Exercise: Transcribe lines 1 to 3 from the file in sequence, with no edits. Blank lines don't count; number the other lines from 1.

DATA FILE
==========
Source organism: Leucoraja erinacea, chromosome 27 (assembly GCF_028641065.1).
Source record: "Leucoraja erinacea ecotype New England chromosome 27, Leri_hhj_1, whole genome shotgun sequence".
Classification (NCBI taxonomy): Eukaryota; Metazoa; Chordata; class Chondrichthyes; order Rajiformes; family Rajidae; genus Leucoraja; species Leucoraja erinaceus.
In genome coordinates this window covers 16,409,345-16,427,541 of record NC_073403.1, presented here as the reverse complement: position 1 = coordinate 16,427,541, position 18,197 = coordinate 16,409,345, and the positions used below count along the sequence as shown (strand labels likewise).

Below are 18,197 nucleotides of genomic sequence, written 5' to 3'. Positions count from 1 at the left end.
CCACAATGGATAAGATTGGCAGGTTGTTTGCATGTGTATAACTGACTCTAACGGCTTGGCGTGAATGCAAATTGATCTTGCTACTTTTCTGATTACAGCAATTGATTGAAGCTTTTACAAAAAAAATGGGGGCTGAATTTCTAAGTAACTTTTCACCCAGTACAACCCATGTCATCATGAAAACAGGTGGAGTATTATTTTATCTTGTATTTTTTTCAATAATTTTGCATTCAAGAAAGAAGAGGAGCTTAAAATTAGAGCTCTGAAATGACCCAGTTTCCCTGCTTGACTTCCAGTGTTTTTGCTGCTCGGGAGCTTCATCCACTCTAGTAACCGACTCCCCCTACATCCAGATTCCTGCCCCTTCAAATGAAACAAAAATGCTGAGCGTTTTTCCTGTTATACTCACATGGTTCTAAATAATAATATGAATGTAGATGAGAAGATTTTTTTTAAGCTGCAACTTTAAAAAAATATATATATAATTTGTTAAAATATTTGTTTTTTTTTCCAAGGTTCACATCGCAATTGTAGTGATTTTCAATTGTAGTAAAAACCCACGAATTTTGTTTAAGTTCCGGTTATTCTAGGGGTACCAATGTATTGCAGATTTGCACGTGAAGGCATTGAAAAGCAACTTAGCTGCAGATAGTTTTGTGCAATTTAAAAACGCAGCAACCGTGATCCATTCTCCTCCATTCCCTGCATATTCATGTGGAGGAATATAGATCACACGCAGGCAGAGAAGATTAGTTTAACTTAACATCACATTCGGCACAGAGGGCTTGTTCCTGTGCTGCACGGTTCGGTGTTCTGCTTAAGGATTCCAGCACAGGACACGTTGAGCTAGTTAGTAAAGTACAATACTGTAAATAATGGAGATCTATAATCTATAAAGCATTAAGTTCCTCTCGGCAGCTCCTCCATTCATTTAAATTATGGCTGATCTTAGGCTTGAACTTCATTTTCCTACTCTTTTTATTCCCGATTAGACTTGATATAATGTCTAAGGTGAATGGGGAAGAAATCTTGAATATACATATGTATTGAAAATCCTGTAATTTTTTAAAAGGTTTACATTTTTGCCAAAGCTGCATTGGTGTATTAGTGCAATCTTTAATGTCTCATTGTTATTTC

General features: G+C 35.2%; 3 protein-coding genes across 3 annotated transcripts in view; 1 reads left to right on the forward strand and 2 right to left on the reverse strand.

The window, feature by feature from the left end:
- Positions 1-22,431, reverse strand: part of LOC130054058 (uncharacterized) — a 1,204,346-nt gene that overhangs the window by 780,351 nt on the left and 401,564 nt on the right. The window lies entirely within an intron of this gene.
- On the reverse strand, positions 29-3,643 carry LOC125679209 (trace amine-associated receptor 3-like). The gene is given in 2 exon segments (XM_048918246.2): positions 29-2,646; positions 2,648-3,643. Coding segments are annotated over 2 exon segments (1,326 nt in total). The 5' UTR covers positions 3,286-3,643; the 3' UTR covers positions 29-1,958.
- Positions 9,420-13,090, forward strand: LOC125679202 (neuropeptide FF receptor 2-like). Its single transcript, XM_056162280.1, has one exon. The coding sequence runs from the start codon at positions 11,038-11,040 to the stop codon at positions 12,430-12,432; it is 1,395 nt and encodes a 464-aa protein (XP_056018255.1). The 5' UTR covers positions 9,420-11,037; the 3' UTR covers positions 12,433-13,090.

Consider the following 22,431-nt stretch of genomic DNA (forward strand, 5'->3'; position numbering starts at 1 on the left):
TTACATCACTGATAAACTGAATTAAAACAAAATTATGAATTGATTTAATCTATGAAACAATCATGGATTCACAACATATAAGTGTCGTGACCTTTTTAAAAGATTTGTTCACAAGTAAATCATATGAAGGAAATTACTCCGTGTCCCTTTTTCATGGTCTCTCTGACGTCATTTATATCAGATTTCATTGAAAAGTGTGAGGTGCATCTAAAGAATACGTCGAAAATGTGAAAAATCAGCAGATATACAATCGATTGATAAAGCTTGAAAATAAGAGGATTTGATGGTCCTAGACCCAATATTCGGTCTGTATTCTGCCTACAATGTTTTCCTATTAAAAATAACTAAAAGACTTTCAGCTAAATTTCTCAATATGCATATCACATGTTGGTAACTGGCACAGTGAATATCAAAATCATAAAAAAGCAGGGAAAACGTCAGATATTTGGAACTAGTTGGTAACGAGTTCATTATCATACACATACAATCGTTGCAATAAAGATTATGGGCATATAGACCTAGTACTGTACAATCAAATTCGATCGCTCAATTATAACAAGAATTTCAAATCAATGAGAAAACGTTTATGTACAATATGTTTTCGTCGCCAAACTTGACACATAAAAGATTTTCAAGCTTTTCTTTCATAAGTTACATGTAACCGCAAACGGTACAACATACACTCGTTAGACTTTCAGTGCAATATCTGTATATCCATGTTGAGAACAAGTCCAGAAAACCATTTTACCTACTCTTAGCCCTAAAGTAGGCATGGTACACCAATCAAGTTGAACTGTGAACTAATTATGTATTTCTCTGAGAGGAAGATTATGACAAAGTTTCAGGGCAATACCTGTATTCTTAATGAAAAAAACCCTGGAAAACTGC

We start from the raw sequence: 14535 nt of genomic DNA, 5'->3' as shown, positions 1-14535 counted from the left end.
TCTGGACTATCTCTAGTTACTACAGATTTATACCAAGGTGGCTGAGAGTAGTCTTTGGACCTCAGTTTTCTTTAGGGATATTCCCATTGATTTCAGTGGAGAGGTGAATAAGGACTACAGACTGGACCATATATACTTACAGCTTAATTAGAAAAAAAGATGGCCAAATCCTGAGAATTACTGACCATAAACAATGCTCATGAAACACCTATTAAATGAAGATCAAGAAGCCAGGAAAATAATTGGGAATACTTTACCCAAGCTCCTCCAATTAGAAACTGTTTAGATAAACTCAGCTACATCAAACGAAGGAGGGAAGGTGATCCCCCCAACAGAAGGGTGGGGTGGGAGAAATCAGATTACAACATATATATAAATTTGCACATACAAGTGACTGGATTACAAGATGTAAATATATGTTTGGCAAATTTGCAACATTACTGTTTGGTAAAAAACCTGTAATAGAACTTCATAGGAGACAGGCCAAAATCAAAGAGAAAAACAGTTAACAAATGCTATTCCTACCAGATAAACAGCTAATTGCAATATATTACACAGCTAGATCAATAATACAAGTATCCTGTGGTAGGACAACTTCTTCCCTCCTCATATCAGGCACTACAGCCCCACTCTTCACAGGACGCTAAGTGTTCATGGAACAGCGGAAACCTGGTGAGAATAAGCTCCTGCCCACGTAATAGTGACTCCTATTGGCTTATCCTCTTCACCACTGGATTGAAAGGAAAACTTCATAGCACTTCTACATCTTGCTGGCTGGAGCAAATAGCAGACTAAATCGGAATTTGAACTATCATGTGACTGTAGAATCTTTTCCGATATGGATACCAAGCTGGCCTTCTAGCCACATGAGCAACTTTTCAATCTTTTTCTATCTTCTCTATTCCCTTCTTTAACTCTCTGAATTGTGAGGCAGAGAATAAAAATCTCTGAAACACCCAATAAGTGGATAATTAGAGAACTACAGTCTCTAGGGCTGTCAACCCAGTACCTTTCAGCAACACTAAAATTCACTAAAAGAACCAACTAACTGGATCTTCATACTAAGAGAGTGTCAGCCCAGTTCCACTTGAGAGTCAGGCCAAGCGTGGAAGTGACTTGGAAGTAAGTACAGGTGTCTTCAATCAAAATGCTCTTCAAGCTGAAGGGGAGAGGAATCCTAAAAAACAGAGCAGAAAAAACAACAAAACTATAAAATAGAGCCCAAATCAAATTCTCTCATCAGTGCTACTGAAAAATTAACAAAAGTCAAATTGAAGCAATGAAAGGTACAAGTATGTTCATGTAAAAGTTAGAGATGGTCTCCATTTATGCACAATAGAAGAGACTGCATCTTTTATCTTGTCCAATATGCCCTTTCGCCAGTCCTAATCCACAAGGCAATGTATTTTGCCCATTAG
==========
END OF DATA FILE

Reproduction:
Source organism: Leucoraja erinacea, chromosome 27 (assembly GCF_028641065.1).
Source record: "Leucoraja erinacea ecotype New England chromosome 27, Leri_hhj_1, whole genome shotgun sequence".
Classification (NCBI taxonomy): Eukaryota; Metazoa; Chordata; class Chondrichthyes; order Rajiformes; family Rajidae; genus Leucoraja; species Leucoraja erinaceus.